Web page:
This may be more rant than review. Go buy the book, it’s good.
I had this whole other review written and I expected to publish it Wednesday morning. It talked a little bit about how great Cannonballers are and some #BlameMalin jokes. I reviewed the book. I was debating a spoiler section at the bottom where I could talk about what I really loved. And then I read a tweet from The Ripped Bodice about Robert Gottlieb’s fabulously condescending “round up” of Romance books. I’ve definitely read Gottlieb’s roundup many more times than it deserves. I’m not sure why I’m allowing it so much space in my brain. I’m not embarrassed by the books I read. Some of them are the equivalent of a bag of cheap marshmallows and some of them are like a nutritionally balanced meal with a glass of wine. Whatever the quality of the book, I can and will defend my reading choices.
Paragraph after smug paragraph, Gottlieb got under my skin. Maybe it’s because the modern “working girl” romance I had just read deserved so much better. Here’s what Gottlieb has to say about Romance and the women who read the genre.
The hundreds of romance novels — perhaps thousands, if you include the self-published ones that constitute their own phenomenon — just published or due to appear in the next few months essentially fall into two categories. There are the Regency romances (descended from the superb Georgette Heyer, whose first one, “Regency Buck,” appeared in 1935). And there are the contemporary young-woman-finding-her-way stories that are the successors to the working-girl novels that for decades provided comfort and (mild) titillation to millions of young women who dreamed of marrying the boss. This formula reached its apogee in 1958 with Rona Jaffe’s “The Best of Everything,” whose publishing-house heroines find either (a) business success at the price of stunted love, (b) true love and wifey bliss, (c) death. But almost 60 years have gone by since the virgins of “The Best of Everything” hit the Big Apple, and real life has had its impact not only on modern romance but — as we shall see — on modern Romance.
Every time I read that paragraph, I find something new wrong with it. I’m so glad there’s an 86 year old white man to tell me that stories about modern working women finding love peaked almost 70 years ago. I guess all those women can all stop writing now. In case you are wondering, the new (not entirely welcome) additions to modern Romance are orgasms, girl friends, and not having to choose love or career.
It’s too bad that he failed to notice the many ways in which the Romance genre is evolving. Fuck that guy. I’m going to get to the reviewing.
Dating You Hating You is a modern working woman Romance. Evelyn “Evie” Abbey would recognize Gottlieb’s smug, dismissive smarm intimately. Evie is not a bright eyed naïf, she is in her early thirties with an established career. She is the star of this story. Even though she and Carter trade off chapters, Evie is the star and she deserves to be the star. She doesn’t want to marry her boss, Brad. She wants to survive him. Using a consistent pattern of word choice, emotional blackmail, and just enough praise to be confusing, Brad undermines her and keeps her perpetually set up for a fall. Everyone knows her boss has problems working with women, and no one is surprised that he is the boss. Women are supposed to deal with it. Almost every woman who has ever held a job has been in a situation like this.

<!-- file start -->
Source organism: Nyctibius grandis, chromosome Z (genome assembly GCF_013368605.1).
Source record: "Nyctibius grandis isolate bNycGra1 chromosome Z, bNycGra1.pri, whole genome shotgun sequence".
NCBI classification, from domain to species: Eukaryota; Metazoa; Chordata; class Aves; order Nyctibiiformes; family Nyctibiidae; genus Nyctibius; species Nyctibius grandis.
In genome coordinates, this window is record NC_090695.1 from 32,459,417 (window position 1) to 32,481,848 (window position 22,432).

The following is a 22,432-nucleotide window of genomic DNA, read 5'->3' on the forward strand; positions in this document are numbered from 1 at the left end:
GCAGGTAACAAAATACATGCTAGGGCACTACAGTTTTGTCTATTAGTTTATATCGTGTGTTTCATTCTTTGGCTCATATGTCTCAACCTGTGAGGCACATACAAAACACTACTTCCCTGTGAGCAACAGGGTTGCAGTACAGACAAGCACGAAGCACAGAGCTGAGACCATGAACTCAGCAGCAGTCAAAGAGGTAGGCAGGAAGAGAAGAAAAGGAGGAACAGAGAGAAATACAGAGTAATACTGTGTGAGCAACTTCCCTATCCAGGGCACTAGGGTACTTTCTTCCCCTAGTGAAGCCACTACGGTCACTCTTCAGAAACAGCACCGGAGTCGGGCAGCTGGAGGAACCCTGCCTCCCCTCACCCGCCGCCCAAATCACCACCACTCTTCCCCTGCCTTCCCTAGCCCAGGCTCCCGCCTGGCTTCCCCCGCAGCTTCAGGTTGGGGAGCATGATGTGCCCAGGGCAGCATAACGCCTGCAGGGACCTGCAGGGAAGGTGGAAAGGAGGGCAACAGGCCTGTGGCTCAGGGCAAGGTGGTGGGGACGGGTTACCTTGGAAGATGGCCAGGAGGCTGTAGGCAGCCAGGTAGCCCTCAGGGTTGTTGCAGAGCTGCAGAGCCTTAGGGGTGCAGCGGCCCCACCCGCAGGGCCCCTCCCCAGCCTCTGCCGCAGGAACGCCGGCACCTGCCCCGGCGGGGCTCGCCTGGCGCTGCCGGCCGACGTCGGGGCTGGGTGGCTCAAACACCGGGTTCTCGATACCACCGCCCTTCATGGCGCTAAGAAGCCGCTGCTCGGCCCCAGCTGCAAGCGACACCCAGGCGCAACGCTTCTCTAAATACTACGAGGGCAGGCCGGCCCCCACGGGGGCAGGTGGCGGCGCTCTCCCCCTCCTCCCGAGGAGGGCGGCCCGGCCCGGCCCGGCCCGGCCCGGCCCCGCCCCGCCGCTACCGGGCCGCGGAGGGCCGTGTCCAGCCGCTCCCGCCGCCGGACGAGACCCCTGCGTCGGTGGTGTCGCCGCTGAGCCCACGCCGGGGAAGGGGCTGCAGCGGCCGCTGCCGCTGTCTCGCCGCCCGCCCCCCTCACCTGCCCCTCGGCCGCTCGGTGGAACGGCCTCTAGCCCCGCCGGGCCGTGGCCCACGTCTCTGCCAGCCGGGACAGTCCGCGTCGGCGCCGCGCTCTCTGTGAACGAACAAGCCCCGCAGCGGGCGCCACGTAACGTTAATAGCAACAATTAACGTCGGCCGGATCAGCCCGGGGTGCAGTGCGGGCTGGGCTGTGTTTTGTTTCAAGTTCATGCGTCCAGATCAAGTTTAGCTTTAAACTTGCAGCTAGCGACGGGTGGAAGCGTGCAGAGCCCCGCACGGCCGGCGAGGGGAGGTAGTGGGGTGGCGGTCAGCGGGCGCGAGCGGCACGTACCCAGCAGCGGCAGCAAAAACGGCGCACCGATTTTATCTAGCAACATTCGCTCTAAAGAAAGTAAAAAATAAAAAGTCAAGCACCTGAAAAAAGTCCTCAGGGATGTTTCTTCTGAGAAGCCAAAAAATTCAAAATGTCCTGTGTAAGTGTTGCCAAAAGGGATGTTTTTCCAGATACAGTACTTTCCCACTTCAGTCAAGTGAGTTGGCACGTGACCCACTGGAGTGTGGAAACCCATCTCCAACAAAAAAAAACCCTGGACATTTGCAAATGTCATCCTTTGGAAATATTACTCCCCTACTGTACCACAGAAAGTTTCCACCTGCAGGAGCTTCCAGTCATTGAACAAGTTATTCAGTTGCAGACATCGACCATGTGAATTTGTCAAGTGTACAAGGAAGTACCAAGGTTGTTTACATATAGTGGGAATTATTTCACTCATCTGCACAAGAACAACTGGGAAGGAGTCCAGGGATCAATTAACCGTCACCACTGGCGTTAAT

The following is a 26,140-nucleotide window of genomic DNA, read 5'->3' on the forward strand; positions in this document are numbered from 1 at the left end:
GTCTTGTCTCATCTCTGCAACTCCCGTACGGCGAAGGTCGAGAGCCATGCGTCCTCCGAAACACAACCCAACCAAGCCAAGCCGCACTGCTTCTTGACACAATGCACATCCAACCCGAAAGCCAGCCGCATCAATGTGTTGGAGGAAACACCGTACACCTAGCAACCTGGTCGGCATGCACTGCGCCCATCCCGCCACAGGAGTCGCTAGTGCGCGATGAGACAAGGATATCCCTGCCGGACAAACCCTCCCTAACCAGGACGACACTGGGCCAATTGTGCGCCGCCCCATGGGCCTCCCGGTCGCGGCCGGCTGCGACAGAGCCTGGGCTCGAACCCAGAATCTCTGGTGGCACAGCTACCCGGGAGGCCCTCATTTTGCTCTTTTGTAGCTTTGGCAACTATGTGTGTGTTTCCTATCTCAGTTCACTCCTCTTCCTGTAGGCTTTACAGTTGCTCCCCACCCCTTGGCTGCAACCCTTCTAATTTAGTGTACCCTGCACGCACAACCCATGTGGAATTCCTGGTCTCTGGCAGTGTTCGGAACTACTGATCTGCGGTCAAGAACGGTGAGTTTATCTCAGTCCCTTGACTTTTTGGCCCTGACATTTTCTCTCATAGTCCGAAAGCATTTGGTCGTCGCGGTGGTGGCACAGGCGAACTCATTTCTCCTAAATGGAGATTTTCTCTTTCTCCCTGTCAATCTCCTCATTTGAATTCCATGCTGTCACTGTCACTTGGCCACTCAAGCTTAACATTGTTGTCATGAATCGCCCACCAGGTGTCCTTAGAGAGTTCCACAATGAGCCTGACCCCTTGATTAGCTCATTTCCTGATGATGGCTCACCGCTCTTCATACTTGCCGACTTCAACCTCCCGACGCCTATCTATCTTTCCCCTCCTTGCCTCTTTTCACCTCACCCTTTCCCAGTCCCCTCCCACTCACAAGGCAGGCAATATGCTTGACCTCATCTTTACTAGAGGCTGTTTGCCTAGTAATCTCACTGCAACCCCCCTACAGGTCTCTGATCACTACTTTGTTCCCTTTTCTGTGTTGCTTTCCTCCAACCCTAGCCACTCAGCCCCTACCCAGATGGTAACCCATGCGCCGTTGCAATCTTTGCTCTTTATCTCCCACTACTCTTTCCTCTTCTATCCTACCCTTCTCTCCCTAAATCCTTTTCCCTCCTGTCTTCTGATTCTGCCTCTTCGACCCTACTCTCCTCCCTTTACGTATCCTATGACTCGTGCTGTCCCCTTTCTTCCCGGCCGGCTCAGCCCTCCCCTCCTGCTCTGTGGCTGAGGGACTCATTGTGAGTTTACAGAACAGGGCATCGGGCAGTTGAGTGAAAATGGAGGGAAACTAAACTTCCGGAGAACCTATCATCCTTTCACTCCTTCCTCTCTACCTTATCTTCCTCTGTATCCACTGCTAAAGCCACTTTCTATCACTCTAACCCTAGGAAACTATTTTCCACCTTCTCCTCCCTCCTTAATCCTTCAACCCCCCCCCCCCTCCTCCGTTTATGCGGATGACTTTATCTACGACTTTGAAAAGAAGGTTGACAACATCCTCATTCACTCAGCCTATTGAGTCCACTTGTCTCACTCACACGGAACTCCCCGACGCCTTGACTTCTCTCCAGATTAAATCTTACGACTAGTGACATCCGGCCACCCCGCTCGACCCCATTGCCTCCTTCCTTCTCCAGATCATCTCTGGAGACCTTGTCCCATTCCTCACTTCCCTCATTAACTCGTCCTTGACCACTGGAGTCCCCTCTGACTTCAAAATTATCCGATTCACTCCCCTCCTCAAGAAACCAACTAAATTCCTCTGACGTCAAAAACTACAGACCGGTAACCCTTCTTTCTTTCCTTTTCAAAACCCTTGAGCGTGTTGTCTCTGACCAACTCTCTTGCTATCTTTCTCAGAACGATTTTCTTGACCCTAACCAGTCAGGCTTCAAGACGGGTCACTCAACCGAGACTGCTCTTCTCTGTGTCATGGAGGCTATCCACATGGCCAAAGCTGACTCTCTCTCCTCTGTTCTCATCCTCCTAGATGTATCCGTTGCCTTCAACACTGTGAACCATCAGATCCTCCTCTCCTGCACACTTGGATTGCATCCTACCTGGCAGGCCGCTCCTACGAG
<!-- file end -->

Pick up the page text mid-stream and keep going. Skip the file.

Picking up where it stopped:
Evie meets Carter at a party. It’s a good meet cute. Completely believable. She has reservations because they are both talent agents and he is younger. After some text flirting, they do go on a date. Their mutual attraction sings off the page. And then the shit hits the fan. Her company buys his company and suddenly they are in a manufactured Highlander situation for a job – there can only be one! The competition is ridiculous and created solely to give Brad leverage to get rid of Evie. Despite their best intentions, paranoia about their jobs and miscommunications put them at odds.
Carter gets an education in the sexism Evie and other women face at work. He finds himself being used as a tool against Evie and is forced into “wokeness.” Carter has to evolve in order to be in a place where Evie can let down her guard.
“I tried nice, Carter,” she says, “and here I am, fighting to keep my job—a job I’m more qualified for, if we’re being honest. You might be the one everyone likes, but I’m the one who gets the job done. So stay out of my way.”
One of the challenges Romance writers face is finding believable reasons to keep a couple clearly meant for each other apart. The hate to love trope is a good one (recently done very well in The Hating Game, another workplace romance with a woman who is not fresh off the farm). Christina Lauren put their too new to be solid couple into an impossible situation with the kind of external stressors that can’t be solved by just a conversation. Evie and Carter have to get to a place where they don’t like each other and they don’t like themselves before they can find their way back to what’s important – personally and professionally.
Dating You Hating You is my favorite Christina Lauren book to date. It is almost perfect. You should read it.
A lot of people with more experience and greater eloquence have responded to Gottlieb’s bullshit. One interesting analysis was done on Twitter by Jen, a reviewer at The Book Queen. She applied Joanna Russ’ methods of suppression to Gottlieb’s article. A friend kindly storified the tweets for me. It is well worth a read. Joanna Russ is now on my list of must reads.
At the the end of his roundup, Gottlieb declared Romance “harmless” and posited that it was ok for women to dream. Harmless dreaming. You only have to read the many romance reviews on the Cannonball Read to see that there is more than harmless dreaming going on.